Evan Brand: Yeah. Definitely. That’s what I was gonna say too. Potatoes, rice, a lot of these things can still create problems for people. I’ve had many people feel like crap on some of these gluten-free breads. So, yeah, it’s still processed garbage in my opinion.
Dr. Justin Marchegiani: Yeah. And then, someone wrote in about the, um, the onions there. Onions are very high in FODMAPs and that can be a problem and so if you head, your gut feeling a lot better and you can come back in and you’re noticing FODMAPs are creeping into your diet and causing a lot more bleeding definitely kind of, you know, rain that back in and see how much that back in and see how much that kind of brings you back to homeostasis.
Evan Brand: Yeah. This person told, uh, they said that they’ve had similar issues with cabbage, brussels sprouts, and other similar veggies. So, yeah, I mean I would go more animal-based. See how you feel with just some meat and some berries for a little while. Maybe if you tolerate a little bit of some organic pecans, if you want to do a little bit of nuts but do like a bison burger and a handful of blueberries for lunch and see if you feel better. I suspect you will.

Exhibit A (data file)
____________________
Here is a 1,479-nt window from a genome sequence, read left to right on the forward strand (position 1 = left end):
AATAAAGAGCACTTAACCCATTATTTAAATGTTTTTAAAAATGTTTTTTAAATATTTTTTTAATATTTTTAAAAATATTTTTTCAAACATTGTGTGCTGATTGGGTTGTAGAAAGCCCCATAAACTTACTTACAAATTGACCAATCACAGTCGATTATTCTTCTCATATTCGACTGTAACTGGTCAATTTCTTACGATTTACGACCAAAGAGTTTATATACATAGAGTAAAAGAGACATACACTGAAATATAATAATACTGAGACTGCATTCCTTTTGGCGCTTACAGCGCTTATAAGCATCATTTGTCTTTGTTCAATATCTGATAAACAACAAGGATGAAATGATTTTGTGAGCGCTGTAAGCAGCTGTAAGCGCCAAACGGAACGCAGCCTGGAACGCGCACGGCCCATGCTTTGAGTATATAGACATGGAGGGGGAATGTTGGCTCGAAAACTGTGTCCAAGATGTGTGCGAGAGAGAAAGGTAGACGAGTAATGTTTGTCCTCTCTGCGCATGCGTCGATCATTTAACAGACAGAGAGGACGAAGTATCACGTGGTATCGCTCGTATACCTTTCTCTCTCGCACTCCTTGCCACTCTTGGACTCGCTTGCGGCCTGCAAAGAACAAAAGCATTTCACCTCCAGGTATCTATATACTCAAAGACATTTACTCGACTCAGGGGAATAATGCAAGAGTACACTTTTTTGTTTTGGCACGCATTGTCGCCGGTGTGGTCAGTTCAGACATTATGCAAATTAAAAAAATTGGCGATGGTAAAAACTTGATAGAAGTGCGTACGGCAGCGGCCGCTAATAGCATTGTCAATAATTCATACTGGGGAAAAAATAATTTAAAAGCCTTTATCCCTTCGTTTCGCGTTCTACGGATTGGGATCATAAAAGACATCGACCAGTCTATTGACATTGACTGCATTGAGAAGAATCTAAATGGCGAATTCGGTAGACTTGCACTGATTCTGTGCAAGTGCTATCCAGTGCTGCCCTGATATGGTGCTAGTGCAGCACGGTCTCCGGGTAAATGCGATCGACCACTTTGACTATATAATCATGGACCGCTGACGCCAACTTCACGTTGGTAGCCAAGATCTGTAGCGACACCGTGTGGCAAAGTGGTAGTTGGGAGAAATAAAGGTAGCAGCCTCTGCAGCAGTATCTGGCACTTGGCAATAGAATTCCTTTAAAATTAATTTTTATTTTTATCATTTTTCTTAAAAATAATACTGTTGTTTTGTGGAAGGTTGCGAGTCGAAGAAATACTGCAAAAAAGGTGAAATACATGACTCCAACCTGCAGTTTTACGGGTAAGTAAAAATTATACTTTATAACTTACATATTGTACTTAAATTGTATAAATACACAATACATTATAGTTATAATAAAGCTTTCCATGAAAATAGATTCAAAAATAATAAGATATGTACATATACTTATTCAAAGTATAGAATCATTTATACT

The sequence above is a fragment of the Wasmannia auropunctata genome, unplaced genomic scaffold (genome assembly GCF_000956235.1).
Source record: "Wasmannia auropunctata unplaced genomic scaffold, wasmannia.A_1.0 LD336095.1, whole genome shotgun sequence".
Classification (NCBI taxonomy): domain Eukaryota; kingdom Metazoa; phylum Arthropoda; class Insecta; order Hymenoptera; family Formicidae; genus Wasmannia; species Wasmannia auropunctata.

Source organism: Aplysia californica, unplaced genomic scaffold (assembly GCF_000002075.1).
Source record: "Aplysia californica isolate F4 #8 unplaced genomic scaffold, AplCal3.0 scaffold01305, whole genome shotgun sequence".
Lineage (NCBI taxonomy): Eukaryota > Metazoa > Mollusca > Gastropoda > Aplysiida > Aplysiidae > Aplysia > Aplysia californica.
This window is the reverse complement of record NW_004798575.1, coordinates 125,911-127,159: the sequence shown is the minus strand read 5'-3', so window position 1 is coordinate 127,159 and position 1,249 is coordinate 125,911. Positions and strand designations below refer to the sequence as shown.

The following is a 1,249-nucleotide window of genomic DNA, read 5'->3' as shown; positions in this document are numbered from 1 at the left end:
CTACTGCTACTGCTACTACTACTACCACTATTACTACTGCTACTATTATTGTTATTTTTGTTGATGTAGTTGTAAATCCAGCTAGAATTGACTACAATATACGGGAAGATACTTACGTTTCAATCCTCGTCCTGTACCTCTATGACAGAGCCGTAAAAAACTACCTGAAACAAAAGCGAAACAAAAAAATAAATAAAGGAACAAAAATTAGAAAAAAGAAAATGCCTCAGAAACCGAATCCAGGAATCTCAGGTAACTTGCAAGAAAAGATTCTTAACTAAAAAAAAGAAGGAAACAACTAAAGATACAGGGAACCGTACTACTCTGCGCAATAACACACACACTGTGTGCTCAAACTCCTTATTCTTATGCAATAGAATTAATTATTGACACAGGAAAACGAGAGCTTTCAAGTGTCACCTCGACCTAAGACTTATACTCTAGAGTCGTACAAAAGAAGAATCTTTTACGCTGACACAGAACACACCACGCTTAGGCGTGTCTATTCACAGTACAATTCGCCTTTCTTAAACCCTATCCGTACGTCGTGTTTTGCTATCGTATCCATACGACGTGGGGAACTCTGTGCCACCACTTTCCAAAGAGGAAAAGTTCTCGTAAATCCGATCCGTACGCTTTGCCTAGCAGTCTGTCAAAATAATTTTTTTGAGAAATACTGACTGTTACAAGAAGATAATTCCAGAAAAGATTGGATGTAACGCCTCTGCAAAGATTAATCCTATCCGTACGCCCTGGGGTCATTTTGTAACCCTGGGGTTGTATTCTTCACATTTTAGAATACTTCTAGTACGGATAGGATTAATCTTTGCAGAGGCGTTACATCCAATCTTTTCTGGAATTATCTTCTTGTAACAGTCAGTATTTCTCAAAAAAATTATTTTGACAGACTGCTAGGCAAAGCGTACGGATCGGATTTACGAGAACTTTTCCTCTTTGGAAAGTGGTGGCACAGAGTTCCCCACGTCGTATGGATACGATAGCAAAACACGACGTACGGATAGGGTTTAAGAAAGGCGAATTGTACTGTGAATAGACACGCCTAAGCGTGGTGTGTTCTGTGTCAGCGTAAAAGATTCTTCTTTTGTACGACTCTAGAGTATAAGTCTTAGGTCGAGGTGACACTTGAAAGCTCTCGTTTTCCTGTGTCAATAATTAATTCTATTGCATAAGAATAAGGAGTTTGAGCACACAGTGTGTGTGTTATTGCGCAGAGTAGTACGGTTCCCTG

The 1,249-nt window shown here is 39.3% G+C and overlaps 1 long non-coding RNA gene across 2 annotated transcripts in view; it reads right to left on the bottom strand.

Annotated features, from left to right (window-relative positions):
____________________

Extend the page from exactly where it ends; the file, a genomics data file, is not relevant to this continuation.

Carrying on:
Dr. Justin Marchegiani: Yeah. At least, just try, you know, cutting out the higher FODMAP foods because when you address microbes, right? You starve it on one side with restricting certain foods that can feed it, you can kill it with certain herbals and then you crowd it out with probiotics. And so, sometimes, we have to go back to the killing side and kill the microbes out a little bit more but I always just see how much the starving kind of works. Get the starving going again and then if you have to kind of return to a protocol, where we knock down the microbes with herbs, we can always do that too.
Evan Brand: Yeah, and we’ve made these protocols a lot. It’s really fun to combine and mix and match and get the synergistic effect of this herb plus that herb. I mean, that’s where the magic really happens and there is an art to this too like you said when to cycle things on when to cycle them off, so there’s not just this one cookie cutter thing that you have to do. You really got to just work with the person. Certain herbs are used for certain parasites, certain ones we use for bacteria, certain ones we use for fungus. It depends on what you got, most of the time it’s a combination of all these bugs.